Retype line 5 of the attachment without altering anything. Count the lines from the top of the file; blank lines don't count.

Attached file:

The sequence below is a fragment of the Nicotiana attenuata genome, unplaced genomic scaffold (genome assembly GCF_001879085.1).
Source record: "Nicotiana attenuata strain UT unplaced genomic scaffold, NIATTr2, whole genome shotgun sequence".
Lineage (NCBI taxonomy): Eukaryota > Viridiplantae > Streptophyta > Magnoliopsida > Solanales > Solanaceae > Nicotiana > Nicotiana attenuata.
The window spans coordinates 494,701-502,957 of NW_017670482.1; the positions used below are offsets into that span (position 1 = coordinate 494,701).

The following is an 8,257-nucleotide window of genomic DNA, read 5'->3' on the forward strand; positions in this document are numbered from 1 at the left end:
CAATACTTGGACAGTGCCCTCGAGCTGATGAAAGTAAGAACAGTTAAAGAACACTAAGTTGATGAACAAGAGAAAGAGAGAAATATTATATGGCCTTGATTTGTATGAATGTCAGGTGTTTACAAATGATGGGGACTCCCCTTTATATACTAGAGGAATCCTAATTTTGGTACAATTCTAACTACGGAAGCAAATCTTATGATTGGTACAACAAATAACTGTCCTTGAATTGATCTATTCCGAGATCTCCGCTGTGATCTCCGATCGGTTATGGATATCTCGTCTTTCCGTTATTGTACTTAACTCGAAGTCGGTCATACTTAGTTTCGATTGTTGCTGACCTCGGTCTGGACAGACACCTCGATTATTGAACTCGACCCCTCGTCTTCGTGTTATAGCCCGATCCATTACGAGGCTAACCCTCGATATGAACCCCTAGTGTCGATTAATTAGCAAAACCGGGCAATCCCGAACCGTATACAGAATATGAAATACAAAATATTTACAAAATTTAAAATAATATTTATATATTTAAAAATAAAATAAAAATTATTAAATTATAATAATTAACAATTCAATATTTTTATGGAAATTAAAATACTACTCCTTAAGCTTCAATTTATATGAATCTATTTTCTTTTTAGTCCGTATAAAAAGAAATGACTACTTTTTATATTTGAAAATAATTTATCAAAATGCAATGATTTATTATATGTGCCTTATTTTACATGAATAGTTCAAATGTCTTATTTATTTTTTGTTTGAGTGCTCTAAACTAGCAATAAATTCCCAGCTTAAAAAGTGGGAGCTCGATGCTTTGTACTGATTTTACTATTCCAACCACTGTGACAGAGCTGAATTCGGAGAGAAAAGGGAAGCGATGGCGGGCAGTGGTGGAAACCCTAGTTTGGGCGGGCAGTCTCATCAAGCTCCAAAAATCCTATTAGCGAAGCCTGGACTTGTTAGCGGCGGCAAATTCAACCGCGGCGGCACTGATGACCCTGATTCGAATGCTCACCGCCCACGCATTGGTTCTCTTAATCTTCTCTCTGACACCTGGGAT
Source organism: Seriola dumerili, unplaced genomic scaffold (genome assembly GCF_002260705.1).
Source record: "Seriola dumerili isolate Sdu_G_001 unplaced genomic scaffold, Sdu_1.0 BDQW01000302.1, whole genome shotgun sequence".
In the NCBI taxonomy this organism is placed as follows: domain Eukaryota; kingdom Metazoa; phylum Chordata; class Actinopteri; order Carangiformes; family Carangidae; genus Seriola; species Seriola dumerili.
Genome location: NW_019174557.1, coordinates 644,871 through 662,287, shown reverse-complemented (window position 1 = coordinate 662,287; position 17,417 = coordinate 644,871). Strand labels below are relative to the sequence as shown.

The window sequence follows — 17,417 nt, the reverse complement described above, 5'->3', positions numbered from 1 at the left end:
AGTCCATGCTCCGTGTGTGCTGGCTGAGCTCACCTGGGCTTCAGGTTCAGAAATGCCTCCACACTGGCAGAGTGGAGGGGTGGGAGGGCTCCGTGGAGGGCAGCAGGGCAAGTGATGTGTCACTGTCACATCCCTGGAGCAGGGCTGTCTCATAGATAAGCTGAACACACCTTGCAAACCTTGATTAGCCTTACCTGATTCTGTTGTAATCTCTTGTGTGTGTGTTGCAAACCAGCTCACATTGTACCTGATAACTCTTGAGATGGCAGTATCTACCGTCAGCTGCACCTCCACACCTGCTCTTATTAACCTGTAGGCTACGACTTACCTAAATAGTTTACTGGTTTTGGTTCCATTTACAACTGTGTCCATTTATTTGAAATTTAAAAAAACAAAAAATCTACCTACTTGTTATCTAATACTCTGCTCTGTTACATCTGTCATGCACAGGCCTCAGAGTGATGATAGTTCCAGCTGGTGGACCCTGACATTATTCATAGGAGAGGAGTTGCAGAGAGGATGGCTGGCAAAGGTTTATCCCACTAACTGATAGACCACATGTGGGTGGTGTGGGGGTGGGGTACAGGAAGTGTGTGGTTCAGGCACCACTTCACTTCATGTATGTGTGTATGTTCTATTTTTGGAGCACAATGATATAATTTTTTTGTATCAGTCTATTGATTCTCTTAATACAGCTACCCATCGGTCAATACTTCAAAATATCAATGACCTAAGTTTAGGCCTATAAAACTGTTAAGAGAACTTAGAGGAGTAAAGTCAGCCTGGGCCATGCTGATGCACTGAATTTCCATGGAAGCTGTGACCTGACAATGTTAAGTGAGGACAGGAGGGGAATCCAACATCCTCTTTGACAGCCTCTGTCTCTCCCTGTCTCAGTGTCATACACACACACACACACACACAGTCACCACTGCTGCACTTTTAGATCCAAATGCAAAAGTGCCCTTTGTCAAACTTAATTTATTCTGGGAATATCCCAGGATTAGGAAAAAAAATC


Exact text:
The following is an 8,257-nucleotide window of genomic DNA, read 5'->3' on the forward strand; positions in this document are numbered from 1 at the left end: